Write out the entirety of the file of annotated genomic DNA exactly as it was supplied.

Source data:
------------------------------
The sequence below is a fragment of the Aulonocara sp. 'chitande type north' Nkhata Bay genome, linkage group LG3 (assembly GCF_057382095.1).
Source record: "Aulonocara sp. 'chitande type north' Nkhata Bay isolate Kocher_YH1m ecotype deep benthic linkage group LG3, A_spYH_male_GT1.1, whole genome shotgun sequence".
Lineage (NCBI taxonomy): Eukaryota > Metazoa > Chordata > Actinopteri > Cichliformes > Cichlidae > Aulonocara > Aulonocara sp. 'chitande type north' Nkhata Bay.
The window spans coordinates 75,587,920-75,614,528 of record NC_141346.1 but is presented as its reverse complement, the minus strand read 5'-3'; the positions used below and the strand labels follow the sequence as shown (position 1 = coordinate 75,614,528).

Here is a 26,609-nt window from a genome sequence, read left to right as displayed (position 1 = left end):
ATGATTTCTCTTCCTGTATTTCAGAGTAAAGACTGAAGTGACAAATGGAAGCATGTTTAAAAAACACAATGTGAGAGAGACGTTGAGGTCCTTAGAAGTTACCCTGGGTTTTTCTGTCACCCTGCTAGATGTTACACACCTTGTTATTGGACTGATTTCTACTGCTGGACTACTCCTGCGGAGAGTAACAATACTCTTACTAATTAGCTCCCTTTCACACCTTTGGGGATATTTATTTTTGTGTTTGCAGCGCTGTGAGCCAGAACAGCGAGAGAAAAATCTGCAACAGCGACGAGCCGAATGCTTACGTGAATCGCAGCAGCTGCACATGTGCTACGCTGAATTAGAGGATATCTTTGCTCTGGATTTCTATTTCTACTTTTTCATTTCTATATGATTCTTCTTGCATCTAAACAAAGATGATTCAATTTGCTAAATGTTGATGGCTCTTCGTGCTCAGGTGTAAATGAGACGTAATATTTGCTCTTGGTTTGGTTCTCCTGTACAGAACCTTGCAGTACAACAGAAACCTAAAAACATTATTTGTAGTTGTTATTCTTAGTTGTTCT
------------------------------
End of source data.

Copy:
The sequence below is a fragment of the Aulonocara sp. 'chitande type north' Nkhata Bay genome, linkage group LG3 (assembly GCF_057382095.1).
Source record: "Aulonocara sp. 'chitande type north' Nkhata Bay isolate Kocher_YH1m ecotype deep benthic linkage group LG3, A_spYH_male_GT1.1, whole genome shotgun sequence".
Lineage (NCBI taxonomy): Eukaryota > Metazoa > Chordata > Actinopteri > Cichliformes > Cichlidae > Aulonocara > Aulonocara sp. 'chitande type north' Nkhata Bay.
The window spans coordinates 75,587,920-75,614,528 of record NC_141346.1 but is presented as its reverse complement, the minus strand read 5'-3'; the positions used below and the strand labels follow the sequence as shown (position 1 = coordinate 75,614,528).

Here is a 26,609-nt window from a genome sequence, read left to right as displayed (position 1 = left end):
ATGATTTCTCTTCCTGTATTTCAGAGTAAAGACTGAAGTGACAAATGGAAGCATGTTTAAAAAACACAATGTGAGAGAGACGTTGAGGTCCTTAGAAGTTACCCTGGGTTTTTCTGTCACCCTGCTAGATGTTACACACCTTGTTATTGGACTGATTTCTACTGCTGGACTACTCCTGCGGAGAGTAACAATACTCTTACTAATTAGCTCCCTTTCACACCTTTGGGGATATTTATTTTTGTGTTTGCAGCGCTGTGAGCCAGAACAGCGAGAGAAAAATCTGCAACAGCGACGAGCCGAATGCTTACGTGAATCGCAGCAGCTGCACATGTGCTACGCTGAATTAGAGGATATCTTTGCTCTGGATTTCTATTTCTACTTTTTCATTTCTATATGATTCTTCTTGCATCTAAACAAAGATGATTCAATTTGCTAAATGTTGATGGCTCTTCGTGCTCAGGTGTAAATGAGACGTAATATTTGCTCTTGGTTTGGTTCTCCTGTACAGAACCTTGCAGTACAACAGAAACCTAAAAACATTATTTGTAGTTGTTATTCTTAGTTGTTCT